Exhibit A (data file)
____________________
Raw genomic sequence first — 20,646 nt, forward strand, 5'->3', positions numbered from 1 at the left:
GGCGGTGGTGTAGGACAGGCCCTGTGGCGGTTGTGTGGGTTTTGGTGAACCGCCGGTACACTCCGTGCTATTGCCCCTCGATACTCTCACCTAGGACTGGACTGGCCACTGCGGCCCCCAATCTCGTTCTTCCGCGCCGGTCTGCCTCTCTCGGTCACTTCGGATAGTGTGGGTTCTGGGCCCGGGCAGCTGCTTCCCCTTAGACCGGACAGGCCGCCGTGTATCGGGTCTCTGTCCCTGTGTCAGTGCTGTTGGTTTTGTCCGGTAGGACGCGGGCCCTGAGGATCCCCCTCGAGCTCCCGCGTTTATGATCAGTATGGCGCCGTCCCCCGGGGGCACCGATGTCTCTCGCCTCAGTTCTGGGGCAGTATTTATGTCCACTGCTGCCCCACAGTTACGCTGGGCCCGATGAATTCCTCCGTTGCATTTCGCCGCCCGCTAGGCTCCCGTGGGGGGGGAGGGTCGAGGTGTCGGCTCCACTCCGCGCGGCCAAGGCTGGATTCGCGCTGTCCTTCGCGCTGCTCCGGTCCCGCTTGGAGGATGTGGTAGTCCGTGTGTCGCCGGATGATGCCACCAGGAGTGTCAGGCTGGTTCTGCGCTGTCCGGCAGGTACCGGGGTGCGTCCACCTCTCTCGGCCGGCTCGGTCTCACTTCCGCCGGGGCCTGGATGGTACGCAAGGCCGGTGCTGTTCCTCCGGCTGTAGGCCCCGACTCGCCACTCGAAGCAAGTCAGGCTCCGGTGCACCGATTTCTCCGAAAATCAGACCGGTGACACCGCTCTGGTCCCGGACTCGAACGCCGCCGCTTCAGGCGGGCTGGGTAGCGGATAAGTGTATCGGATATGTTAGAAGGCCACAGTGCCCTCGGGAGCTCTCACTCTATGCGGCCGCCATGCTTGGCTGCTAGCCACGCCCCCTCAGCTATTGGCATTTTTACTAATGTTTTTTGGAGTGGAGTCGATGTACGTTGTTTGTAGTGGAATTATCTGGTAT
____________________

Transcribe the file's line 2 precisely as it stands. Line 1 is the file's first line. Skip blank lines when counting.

GGCGGTGGTGTAGGACAGGCCCTGTGGCGGTTGTGTGGGTTTTGGTGAACCGCCGGTACACTCCGTGCTATTGCCCCTCGATACTCTCACCTAGGACTGGACTGGCCACTGCGGCCCCCAATCTCGTTCTTCCGCGCCGGTCTGCCTCTCTCGGTCACTTCGGATAGTGTGGGTTCTGGGCCCGGGCAGCTGCTTCCCCTTAGACCGGACAGGCCGCCGTGTATCGGGTCTCTGTCCCTGTGTCAGTGCTGTTGGTTTTGTCCGGTAGGACGCGGGCCCTGAGGATCCCCCTCGAGCTCCCGCGTTTATGATCAGTATGGCGCCGTCCCCCGGGGGCACCGATGTCTCTCGCCTCAGTTCTGGGGCAGTATTTATGTCCACTGCTGCCCCACAGTTACGCTGGGCCCGATGAATTCCTCCGTTGCATTTCGCCGCCCGCTAGGCTCCCGTGGGGGGGGAGGGTCGAGGTGTCGGCTCCACTCCGCGCGGCCAAGGCTGGATTCGCGCTGTCCTTCGCGCTGCTCCGGTCCCGCTTGGAGGATGTGGTAGTCCGTGTGTCGCCGGATGATGCCACCAGGAGTGTCAGGCTGGTTCTGCGCTGTCCGGCAGGTACCGGGGTGCGTCCACCTCTCTCGGCCGGCTCGGTCTCACTTCCGCCGGGGCCTGGATGGTACGCAAGGCCGGTGCTGTTCCTCCGGCTGTAGGCCCCGACTCGCCACTCGAAGCAAGTCAGGCTCCGGTGCACCGATTTCTCCGAAAATCAGACCGGTGACACCGCTCTGGTCCCGGACTCGAACGCCGCCGCTTCAGGCGGGCTGGGTAGCGGATAAGTGTATCGGATATGTTAGAAGGCCACAGTGCCCTCGGGAGCTCTCACTCTATGCGGCCGCCATGCTTGGCTGCTAGCCACGCCCCCTCAGCTATTGGCATTTTTACTAATGTTTTTTGGAGTGGAGTCGATGTACGTTGTTTGTAGTGGAATTATCTGGTAT